As the melodious tunes of an Urdu song wafted in the background, an Indian, a Pakistani and a Bangladeshi — who had just met — found themselves singing along.
Soon they were holding hands. Occasionally they looked at each other and smiled, deeply appreciating the golden voice of Rahat Fateh Ali Khan, who sang the Qawwali song. They shut their eyes again and soulfully sang along.
"Afreen-Afreen," the room reverberated behind the voice of Khan's. "Afreen," an Urdu word, expresses praise.
I was one of the three.
I'm Indian by birth. Khan is Pakistani. Our countries can be hostile to each other, but it doesn't matter to me. And it never will. I will sing, dance and celebrate with Khan, and others.
Although all Indians, Pakistanis and Bangladeshis were countrymen before the partition of India and Pakistan in 1947, today, the scenario seems overwhelmingly less cordial than before.
Only 15 percent of Indians view Pakistan favorably, and only 13 percent of Pakistanis view India favorably, according to a Pew survey conducted in 2014. The favorable views of Bangladesh toward India and Pakistan are higher with 70 percent and 50 percent, respectively.
However, these statistics don't represent my feelings. The first time I met anyone from these two nations was when I joined the University of California-Berkeley in August 2015, and my interactions and friendships with them have been more than amiable.
We often have light-hearted arguments on the better cricket team, but that's about it.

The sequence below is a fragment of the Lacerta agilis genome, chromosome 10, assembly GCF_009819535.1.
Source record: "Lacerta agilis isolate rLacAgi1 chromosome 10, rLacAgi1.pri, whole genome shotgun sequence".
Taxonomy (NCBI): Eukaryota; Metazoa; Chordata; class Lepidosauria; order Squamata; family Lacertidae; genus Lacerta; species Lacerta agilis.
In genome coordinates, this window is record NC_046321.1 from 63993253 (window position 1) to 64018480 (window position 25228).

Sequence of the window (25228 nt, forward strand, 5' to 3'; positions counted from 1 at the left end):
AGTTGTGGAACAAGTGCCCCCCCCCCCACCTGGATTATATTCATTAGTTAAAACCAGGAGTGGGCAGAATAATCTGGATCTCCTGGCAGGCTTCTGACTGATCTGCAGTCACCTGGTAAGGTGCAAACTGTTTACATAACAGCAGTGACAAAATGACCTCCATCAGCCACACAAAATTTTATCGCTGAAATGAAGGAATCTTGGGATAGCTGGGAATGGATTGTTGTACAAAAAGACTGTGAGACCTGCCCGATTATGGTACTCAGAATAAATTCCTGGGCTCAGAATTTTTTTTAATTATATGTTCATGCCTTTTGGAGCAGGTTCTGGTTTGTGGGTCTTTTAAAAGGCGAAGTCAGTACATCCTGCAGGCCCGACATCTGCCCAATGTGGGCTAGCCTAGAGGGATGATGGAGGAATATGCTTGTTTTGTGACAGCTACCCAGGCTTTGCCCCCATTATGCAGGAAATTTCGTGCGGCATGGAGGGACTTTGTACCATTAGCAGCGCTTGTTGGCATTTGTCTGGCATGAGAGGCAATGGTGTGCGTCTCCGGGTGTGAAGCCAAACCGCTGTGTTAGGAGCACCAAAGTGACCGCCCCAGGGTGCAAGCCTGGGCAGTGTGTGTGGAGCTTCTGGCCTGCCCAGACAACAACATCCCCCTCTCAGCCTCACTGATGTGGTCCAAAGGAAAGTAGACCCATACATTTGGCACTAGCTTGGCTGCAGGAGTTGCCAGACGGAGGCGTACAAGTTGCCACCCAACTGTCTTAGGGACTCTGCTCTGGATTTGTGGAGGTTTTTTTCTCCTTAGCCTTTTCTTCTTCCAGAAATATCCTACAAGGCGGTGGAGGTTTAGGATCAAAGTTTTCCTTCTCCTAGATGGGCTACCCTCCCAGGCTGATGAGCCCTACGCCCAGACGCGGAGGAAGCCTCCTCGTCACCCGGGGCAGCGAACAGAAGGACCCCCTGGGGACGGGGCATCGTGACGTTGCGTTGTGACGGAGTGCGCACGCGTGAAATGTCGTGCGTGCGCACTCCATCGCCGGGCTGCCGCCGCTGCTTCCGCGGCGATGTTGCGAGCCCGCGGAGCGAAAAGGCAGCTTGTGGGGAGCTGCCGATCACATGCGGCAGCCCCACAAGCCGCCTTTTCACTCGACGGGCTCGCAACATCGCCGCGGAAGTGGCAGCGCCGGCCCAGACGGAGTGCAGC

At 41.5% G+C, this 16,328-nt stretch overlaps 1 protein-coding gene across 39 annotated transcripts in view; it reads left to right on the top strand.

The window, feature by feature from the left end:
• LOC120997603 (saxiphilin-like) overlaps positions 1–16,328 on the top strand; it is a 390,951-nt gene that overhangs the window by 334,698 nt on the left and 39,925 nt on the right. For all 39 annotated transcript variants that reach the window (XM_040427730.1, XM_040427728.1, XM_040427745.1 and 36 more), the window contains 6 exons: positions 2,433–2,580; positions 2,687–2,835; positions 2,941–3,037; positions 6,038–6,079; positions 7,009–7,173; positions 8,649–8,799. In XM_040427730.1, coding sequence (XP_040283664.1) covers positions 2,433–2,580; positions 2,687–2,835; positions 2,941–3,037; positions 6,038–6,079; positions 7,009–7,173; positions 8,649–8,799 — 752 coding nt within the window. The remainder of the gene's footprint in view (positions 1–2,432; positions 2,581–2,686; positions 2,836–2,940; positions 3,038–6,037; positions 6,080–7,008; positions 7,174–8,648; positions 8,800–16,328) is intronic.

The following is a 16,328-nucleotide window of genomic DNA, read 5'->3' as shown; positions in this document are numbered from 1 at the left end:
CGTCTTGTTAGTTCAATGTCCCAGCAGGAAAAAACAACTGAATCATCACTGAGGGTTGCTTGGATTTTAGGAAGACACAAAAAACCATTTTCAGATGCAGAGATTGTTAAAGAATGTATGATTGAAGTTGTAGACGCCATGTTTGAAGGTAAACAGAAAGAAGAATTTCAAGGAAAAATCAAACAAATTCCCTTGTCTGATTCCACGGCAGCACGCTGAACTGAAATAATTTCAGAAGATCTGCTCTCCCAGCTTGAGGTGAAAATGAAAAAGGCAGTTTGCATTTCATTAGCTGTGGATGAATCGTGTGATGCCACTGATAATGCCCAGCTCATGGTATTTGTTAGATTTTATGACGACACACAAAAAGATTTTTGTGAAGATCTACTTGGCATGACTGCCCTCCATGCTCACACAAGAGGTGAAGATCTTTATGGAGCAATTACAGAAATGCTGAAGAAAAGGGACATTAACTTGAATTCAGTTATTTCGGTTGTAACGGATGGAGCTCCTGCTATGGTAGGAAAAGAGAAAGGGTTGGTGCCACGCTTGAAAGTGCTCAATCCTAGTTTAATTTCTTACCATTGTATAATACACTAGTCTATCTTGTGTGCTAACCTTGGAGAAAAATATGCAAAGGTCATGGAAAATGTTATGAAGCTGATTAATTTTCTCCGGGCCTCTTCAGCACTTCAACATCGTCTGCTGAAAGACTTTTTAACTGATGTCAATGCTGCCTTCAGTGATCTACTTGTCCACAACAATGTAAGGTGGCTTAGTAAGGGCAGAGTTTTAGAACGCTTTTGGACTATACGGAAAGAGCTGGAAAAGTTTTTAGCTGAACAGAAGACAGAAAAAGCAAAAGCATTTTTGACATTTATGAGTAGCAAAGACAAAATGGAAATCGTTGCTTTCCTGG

So how does such a strong affinity develop when hostility exists back home?
My second question to any South Asian person after asking his or her name is: "Do you speak Hindi, Urdu or Punjabi?"
And if they do, we talk in one of them ad nauseam. I feel connected. I feel belonged. I feel inclusive.
Don't get me wrong, I love the English language. It's truly beautiful. But there is something about my mother-tongue that helps me develop a bond instantly with the speaker.
A majority of Indians, Pakistanis and Bangladeshis coming into the United States as students speak one of these languages, and it's the primary factor in creating a relationship, especially in a foreign country.
A conversation sans filters.
Some of my favorite memories in my time as a student in the United States, so far, is sharing butter-chicken with my buddies from the global south, and conversing in only Hindi, or Urdu, and the occasional curse words that I utter in my Hindi sentences. It's fun, and engaging.
I've not only made the lifelong friends through my bilingualism, but also the connections outside of college — with co-workers, restaurant owners or people walking on the street. At a famous Pakistani restaurant in Washington, D.C., I always get a hefty discount, as I once played the "Urdu card" with the owner, as one of my friends put it.
My association with my mother-tongue is something I can't get rid of. It's been more than two years since I've been in United States, and even now my music playlist is made up of only Indian or Bollywood or Pakistani music.
"Afreen-Afreen" is one of them.
To all those Pakistani, Indian and Bangladeshi students hoping to come to the United States, always remember one thing: Never shy away from who you are.
You don't belong only to India, Pakistan or Bangladesh, but to all of them.